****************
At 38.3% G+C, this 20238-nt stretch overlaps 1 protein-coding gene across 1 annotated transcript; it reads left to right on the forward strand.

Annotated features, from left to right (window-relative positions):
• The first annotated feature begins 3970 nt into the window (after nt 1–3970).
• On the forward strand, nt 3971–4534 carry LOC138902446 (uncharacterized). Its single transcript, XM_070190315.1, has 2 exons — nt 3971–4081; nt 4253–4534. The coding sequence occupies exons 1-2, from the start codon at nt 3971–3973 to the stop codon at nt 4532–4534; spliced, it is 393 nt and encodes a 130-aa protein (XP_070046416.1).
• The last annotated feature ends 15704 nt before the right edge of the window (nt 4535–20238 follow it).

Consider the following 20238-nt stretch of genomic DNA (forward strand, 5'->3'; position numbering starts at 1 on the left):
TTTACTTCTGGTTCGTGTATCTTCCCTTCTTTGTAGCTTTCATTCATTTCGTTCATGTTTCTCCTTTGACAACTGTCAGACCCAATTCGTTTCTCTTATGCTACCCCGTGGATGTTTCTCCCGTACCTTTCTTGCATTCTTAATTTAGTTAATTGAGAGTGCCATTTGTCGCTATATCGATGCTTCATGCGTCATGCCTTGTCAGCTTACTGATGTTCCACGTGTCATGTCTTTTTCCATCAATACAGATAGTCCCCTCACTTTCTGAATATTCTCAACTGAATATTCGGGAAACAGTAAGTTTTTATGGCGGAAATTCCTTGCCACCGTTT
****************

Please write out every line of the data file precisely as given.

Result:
At 38.3% G+C, this 20238-nt stretch overlaps 1 protein-coding gene across 1 annotated transcript; it reads left to right on the forward strand.

Annotated features, from left to right (window-relative positions):
• The first annotated feature begins 3970 nt into the window (after nt 1–3970).
• On the forward strand, nt 3971–4534 carry LOC138902446 (uncharacterized). Its single transcript, XM_070190315.1, has 2 exons — nt 3971–4081; nt 4253–4534. The coding sequence occupies exons 1-2, from the start codon at nt 3971–3973 to the stop codon at nt 4532–4534; spliced, it is 393 nt and encodes a 130-aa protein (XP_070046416.1).
• The last annotated feature ends 15704 nt before the right edge of the window (nt 4535–20238 follow it).

Consider the following 20238-nt stretch of genomic DNA (forward strand, 5'->3'; position numbering starts at 1 on the left):
TTTACTTCTGGTTCGTGTATCTTCCCTTCTTTGTAGCTTTCATTCATTTCGTTCATGTTTCTCCTTTGACAACTGTCAGACCCAATTCGTTTCTCTTATGCTACCCCGTGGATGTTTCTCCCGTACCTTTCTTGCATTCTTAATTTAGTTAATTGAGAGTGCCATTTGTCGCTATATCGATGCTTCATGCGTCATGCCTTGTCAGCTTACTGATGTTCCACGTGTCATGTCTTTTTCCATCAATACAGATAGTCCCCTCACTTTCTGAATATTCTCAACTGAATATTCGGGAAACAGTAAGTTTTTATGGCGGAAATTCCTTGCCACCGTTT